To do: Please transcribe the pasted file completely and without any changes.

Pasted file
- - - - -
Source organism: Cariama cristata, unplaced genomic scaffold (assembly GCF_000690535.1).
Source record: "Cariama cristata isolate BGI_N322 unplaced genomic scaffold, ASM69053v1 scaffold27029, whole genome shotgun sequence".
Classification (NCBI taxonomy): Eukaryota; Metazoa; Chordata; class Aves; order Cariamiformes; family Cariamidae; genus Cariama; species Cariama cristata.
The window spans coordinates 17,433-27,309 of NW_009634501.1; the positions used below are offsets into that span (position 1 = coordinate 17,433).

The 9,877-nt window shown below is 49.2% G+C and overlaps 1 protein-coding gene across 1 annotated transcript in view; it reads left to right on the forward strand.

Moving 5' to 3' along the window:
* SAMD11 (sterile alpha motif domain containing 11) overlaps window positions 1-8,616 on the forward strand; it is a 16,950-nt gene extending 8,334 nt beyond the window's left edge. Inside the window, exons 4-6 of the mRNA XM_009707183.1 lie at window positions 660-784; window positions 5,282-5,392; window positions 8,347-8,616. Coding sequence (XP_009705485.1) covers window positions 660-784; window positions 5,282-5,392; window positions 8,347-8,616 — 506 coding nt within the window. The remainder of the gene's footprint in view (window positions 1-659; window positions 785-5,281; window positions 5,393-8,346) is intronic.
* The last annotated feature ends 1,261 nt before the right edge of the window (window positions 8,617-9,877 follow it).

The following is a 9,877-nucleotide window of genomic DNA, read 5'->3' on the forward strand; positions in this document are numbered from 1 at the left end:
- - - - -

Source organism: Cariama cristata, unplaced genomic scaffold (assembly GCF_000690535.1).
Source record: "Cariama cristata isolate BGI_N322 unplaced genomic scaffold, ASM69053v1 scaffold27029, whole genome shotgun sequence".
Classification (NCBI taxonomy): Eukaryota; Metazoa; Chordata; class Aves; order Cariamiformes; family Cariamidae; genus Cariama; species Cariama cristata.
The window spans coordinates 17,433-27,309 of NW_009634501.1; the positions used below are offsets into that span (position 1 = coordinate 17,433).

The 9,877-nt window shown below is 49.2% G+C and overlaps 1 protein-coding gene across 1 annotated transcript in view; it reads left to right on the forward strand.

Moving 5' to 3' along the window:
* SAMD11 (sterile alpha motif domain containing 11) overlaps window positions 1-8,616 on the forward strand; it is a 16,950-nt gene extending 8,334 nt beyond the window's left edge. Inside the window, exons 4-6 of the mRNA XM_009707183.1 lie at window positions 660-784; window positions 5,282-5,392; window positions 8,347-8,616. Coding sequence (XP_009705485.1) covers window positions 660-784; window positions 5,282-5,392; window positions 8,347-8,616 — 506 coding nt within the window. The remainder of the gene's footprint in view (window positions 1-659; window positions 785-5,281; window positions 5,393-8,346) is intronic.
* The last annotated feature ends 1,261 nt before the right edge of the window (window positions 8,617-9,877 follow it).

The following is a 9,877-nucleotide window of genomic DNA, read 5'->3' on the forward strand; positions in this document are numbered from 1 at the left end: